Gothic and Lolita Bible
At long last, the Gothic and Lolita Bible, quarterly magazine for all things gothic lolita, has been published stateside in English. Whether this is good or bad depends on your perspective. Seeing the articles in English takes away some of the mystique, but you can understand the letters to the editor, the interviews, the tips and tricks suggested, and more. (Not to mention the sewing patterns!)
Each issue is about 125 pages, all of them in full color. Every issue comes with a sewing pattern, usually several on one large fold-out piece of paper. They range in difficulty from super-easy to moderately difficult. The magazine also has gothic lolita photoshoots. In the "wedding" issue, for example, two female models, one dressed in an androgynous tuxedo, got "married," cut the cake and had a celebration through the course of one photoshoot.
Street style reports also show up, if not in every issue, in almost all of them. The English-language editions usually feature more of "gothic lolita around the world" exposes, showing gothic lolita style in Stockholm, Texas, Montreal and so on.
The Japanese version also features more ads, at least in general. This can be a frustrating experience, since it's often ruinously expensive to ship anything from Japan to America, and the cutest-looking clothing outlets never seem to have an online store (or, if they do, it has the best bleeding-edge web design, circa 2002).
One interesting omission, at least from a Western perspective: there are almost no "off-theme" articles, like "how to quit smoking," "ten ways to please your man," "his secret sex signals," and so on. Fine by me.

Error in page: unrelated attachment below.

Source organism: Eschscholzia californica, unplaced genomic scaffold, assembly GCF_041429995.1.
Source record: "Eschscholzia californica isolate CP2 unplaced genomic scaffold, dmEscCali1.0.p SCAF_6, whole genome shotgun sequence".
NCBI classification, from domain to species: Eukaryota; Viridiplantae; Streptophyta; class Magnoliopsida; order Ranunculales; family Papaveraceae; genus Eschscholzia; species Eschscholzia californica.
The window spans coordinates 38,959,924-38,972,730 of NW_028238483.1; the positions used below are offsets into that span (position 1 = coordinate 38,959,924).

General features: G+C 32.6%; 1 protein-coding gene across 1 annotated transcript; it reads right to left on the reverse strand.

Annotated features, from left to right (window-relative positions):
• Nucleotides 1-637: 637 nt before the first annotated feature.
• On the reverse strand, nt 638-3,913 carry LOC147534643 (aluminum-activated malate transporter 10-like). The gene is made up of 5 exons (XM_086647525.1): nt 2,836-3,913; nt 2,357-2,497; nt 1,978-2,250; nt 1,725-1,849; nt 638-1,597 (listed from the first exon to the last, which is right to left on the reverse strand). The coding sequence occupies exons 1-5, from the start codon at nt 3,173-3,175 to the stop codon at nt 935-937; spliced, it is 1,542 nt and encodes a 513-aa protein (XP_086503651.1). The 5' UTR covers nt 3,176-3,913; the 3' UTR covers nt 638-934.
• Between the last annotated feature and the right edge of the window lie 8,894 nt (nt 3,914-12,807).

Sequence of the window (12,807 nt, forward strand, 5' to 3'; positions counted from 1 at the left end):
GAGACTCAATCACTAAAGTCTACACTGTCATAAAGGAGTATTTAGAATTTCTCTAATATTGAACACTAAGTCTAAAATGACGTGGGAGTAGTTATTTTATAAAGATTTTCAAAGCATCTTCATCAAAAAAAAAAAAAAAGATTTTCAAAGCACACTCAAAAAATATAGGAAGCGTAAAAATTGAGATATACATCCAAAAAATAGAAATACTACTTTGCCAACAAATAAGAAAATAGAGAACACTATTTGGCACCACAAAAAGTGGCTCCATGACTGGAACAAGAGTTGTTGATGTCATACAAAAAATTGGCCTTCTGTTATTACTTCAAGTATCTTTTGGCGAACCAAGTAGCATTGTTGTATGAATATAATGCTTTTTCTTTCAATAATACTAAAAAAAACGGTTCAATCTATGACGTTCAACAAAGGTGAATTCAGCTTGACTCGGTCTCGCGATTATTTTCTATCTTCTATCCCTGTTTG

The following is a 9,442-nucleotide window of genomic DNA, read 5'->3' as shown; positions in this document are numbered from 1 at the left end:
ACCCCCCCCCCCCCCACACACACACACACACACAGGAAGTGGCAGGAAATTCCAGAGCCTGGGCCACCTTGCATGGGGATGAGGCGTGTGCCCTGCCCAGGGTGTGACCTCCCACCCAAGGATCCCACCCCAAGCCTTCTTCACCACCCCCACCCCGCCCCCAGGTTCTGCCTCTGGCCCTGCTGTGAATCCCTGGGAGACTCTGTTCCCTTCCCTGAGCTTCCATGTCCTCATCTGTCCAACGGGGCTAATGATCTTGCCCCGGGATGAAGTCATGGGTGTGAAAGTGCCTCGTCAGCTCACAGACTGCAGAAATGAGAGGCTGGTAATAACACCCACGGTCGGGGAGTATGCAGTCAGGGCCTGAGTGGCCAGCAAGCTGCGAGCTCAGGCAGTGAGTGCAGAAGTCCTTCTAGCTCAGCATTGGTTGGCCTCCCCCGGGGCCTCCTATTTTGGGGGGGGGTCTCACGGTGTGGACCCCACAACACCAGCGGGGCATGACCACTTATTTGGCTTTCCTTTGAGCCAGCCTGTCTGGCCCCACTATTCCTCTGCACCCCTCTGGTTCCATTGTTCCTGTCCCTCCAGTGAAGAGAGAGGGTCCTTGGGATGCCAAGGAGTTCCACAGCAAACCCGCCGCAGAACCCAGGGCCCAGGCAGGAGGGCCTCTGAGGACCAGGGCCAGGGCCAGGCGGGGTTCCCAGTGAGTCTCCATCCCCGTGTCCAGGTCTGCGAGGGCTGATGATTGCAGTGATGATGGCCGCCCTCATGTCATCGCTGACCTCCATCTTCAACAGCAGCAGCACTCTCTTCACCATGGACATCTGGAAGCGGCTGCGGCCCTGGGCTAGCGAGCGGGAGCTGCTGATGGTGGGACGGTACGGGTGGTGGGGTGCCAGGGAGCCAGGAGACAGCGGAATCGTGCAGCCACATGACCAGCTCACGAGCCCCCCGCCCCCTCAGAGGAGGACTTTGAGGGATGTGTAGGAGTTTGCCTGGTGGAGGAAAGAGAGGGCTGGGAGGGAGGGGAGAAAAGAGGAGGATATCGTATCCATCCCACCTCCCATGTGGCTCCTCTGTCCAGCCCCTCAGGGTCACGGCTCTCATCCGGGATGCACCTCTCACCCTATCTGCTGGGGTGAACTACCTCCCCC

The Gothic and Lolita Bible shows just how diverse this style is. When you think of gothic lolita, you might think of a young Japanese lady, in a pouffy black dress, clunky Mary Janes and knee-high white tights, with a sanitary napkin on her head. Of course many gothic lolitas (and sweet lolitas, and wa lolitas, and so forth) dress like this, but the look doesn't stop there. Victorian gowns, women's tuxedos, hair kerchiefs, and more all make up the popular look.
The hairstyles are also interesting because they are so elaborate. While androgynous models seemed to wear the short, razored pixie cut you see on many J-Rockers, the more femme models all had piles and pigtails of curls, or hair backcombed to such a point it would make Robert Smith jealous. Unlike Western goths, who favor jet-black hair or unnatural colors, gothic lolitas seem to prefer more natural colors, such as black, blonde and red. There are a few pink- and blue-haired young models (this is Japan we're talking about) but not so many as you might expect.
I recommend the Gothic and Lolita Bible to anyone interested in this fashion style. If you know a budding seamstress, try to get her the English-language version, so she can read the patterns. If you know a Japanese learner, try to find the same issue in English and Japanese, since trying to decipher an entire issue will be difficult for beginner or intermediate language students. This will also highlight the differences between American and Japanese culture, when you see what alterations the magazine has gone under, and what seems to have been lost in translation.
The Gothic and Lolita Bible is published not-quite quarterly; its publishing schedule is "irregular," to quote JList. The magazine is licensed, in America, by TokyoPop; translation lag time is unknown, but I assume it's about three months.
Back issues of the Gothic and Lolita Bible are available at Amazon.com.
Goth Loli Magazine
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